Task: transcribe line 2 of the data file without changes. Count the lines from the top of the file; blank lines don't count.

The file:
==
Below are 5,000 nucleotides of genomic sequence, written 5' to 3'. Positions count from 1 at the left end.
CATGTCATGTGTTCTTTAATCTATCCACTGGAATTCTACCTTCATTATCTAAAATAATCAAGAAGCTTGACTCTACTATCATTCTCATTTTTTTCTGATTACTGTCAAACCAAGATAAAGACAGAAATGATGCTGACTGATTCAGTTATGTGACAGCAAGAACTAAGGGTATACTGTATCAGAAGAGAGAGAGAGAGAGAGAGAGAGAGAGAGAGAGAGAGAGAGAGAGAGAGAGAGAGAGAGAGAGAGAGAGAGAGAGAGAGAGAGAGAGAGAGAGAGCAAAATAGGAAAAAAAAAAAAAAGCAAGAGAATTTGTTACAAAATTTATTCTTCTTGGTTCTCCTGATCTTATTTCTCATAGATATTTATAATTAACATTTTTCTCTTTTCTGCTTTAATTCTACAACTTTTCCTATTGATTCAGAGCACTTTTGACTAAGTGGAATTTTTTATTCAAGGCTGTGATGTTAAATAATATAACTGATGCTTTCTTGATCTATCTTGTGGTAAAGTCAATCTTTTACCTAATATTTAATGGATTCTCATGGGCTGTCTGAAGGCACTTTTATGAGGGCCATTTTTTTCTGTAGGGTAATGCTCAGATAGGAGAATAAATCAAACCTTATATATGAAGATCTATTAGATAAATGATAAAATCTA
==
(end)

CATGTCATGTGTTCTTTAATCTATCCACTGGAATTCTACCTTCATTATCTAAAATAATCAAGAAGCTTGACTCTACTATCATTCTCATTTTTTTCTGATTACTGTCAAACCAAGATAAAGACAGAAATGATGCTGACTGATTCAGTTATGTGACAGCAAGAACTAAGGGTATACTGTATCAGAAGAGAGAGAGAGAGAGAGAGAGAGAGAGAGAGAGAGAGAGAGAGAGAGAGAGAGAGAGAGAGAGAGAGAGAGAGAGAGAGAGAGAGAGAGAGAGAGCAAAATAGGAAAAAAAAAAAAAAGCAAGAGAATTTGTTACAAAATTTATTCTTCTTGGTTCTCCTGATCTTATTTCTCATAGATATTTATAATTAACATTTTTCTCTTTTCTGCTTTAATTCTACAACTTTTCCTATTGATTCAGAGCACTTTTGACTAAGTGGAATTTTTTATTCAAGGCTGTGATGTTAAATAATATAACTGATGCTTTCTTGATCTATCTTGTGGTAAAGTCAATCTTTTACCTAATATTTAATGGATTCTCATGGGCTGTCTGAAGGCACTTTTATGAGGGCCATTTTTTTCTGTAGGGTAATGCTCAGATAGGAGAATAAATCAAACCTTATATATGAAGATCTATTAGATAAATGATAAAATCTA